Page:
Background: The emergence of malaria parasite resistance to antimalarial drugs, especially to those that can be afforded by the population that live in malaria endemic areas has necessitated the need for discovery and development of alternative medicine.Objective: This work assessed the efficacy of the methanolic leaf extract of Anogeissus leiocarpus against malaria parasite and its effect on the liver and heart of mice infected with Plasmodium berghei. Methods: Sixty mice used for this study were grouped into six groups. Group one not infected with malaria parasite (normal control), group two was infected with the parasite but not treated with drugs (negative control), group three was infected and treated with 16 mg/kg body weight (mg/kgbdwt) of Artemether (positive control), the fourth and fifth groups were also infected and treated with 100 and 200 mg/kgbdwt of A. leiocarpus respectively, while group six was not infected but was given 200 mg/kgbdwt of A. leiocarpus (extract control). The parasite was assessed for five days. The animals were sacrificed on the fifth day. The homogenates of liver and heart were prepared and used to test for liver and heart function. Results: The parasite clearance was higher in the group treated with 200 mg/kgbdwt of methanolic leaf extract of A.leiocarpus when compared with the group treated with 100 mg/kgbdwt. The ALT, AST and ALP activities were higher in negative control than in all other groups studied but it was higher in the group treated with 200 mg/kgbdwt of A. leiocarpus than in the positive control and the group treated with 100 mg/kgbdwt of A. leiocarpus. Conclusion: This study shows that the antiplasmodial activity of A. leiocarpus was higher at the dosage of 200 mg/kgbdw and the level of liver enzymes is a function of the dosage.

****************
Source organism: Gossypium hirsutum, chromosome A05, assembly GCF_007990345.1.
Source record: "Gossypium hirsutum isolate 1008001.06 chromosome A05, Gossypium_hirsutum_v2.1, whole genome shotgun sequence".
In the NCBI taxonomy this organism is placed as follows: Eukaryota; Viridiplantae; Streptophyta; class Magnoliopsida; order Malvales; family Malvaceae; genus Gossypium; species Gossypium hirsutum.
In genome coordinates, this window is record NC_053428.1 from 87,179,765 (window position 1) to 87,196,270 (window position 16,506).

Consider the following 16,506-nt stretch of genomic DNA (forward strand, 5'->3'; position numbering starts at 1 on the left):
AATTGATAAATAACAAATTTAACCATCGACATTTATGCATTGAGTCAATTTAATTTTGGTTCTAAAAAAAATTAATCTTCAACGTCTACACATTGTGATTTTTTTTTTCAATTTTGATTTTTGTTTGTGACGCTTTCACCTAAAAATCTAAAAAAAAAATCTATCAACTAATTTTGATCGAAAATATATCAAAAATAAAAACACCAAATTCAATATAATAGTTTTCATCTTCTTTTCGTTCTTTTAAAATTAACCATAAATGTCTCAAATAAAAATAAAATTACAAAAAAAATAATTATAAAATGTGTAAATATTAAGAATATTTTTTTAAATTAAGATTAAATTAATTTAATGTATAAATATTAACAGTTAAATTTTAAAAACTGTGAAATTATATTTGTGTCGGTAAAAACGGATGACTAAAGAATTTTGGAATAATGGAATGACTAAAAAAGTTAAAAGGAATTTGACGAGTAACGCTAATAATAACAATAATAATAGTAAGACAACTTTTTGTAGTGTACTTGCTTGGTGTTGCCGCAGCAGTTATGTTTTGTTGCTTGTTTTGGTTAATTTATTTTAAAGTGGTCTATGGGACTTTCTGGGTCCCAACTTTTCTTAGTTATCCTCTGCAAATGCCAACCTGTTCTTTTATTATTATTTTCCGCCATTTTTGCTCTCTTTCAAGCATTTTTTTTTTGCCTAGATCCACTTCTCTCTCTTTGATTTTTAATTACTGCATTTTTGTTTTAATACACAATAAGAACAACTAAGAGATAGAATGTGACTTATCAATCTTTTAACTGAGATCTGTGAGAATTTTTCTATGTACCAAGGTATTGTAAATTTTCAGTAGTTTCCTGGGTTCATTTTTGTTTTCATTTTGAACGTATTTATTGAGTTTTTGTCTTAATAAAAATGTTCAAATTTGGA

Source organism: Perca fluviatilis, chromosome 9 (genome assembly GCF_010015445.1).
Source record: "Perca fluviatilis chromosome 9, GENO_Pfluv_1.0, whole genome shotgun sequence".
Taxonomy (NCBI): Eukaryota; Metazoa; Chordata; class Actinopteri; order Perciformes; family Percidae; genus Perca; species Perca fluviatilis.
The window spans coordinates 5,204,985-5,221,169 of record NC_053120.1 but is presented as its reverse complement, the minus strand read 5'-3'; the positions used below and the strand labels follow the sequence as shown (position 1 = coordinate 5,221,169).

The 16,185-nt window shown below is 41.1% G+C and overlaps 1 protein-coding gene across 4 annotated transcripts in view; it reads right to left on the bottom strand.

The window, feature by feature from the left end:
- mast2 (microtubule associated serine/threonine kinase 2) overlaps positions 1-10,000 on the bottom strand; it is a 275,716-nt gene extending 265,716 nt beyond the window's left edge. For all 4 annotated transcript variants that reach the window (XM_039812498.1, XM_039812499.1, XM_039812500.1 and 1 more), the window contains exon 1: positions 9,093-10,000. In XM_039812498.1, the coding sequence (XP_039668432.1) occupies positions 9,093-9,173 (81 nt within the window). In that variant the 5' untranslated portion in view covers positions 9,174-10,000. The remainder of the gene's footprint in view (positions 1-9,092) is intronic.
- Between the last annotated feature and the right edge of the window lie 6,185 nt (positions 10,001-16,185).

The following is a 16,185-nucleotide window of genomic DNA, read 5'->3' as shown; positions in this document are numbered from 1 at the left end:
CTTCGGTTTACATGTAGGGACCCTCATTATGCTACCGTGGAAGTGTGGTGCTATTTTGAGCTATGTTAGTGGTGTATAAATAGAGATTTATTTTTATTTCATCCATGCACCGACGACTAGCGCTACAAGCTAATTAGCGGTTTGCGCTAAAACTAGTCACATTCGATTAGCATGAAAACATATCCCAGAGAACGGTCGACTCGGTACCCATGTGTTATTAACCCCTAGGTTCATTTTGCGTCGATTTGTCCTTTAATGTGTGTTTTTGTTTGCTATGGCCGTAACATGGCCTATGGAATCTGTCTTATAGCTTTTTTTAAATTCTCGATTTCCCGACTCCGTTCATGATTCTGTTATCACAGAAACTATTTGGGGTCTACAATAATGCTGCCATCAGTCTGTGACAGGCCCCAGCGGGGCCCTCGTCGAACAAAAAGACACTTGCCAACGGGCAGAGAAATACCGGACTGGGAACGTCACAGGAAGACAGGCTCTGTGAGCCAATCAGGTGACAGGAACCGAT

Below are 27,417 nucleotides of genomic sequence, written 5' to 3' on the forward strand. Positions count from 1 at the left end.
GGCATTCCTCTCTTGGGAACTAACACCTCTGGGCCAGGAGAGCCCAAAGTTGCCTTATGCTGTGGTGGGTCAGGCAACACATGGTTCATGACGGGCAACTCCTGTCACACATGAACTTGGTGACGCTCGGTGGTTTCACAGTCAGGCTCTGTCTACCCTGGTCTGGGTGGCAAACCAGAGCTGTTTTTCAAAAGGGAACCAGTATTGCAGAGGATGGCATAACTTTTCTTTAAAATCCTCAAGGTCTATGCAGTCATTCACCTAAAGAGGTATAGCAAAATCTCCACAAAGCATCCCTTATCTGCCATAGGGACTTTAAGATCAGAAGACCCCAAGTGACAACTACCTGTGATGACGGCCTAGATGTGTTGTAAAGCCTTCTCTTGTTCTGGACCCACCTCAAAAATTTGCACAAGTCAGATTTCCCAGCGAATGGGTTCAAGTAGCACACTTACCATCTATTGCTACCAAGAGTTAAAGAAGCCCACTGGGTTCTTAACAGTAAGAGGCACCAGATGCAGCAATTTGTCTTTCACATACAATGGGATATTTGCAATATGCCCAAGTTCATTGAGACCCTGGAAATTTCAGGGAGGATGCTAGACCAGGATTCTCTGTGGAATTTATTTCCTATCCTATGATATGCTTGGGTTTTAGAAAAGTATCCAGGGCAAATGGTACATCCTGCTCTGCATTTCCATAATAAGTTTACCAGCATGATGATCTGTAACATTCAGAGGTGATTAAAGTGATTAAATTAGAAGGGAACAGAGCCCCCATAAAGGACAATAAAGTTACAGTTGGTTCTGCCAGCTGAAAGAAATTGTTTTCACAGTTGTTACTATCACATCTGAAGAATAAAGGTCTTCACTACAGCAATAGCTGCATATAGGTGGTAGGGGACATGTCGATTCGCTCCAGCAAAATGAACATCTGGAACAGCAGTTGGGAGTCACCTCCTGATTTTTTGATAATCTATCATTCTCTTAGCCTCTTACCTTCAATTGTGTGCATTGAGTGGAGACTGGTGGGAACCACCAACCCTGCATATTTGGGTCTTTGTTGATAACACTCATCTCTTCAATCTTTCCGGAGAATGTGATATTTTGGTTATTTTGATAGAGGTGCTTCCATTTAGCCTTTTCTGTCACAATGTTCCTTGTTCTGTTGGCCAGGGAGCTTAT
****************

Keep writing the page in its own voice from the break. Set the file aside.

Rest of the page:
Keywords

Plasmodium berghei; Anogeissus leiocarpus; Alanine aminotransferase; Aspartate aminotransferase; Alkaline phosphatase; Methanolic leaf extract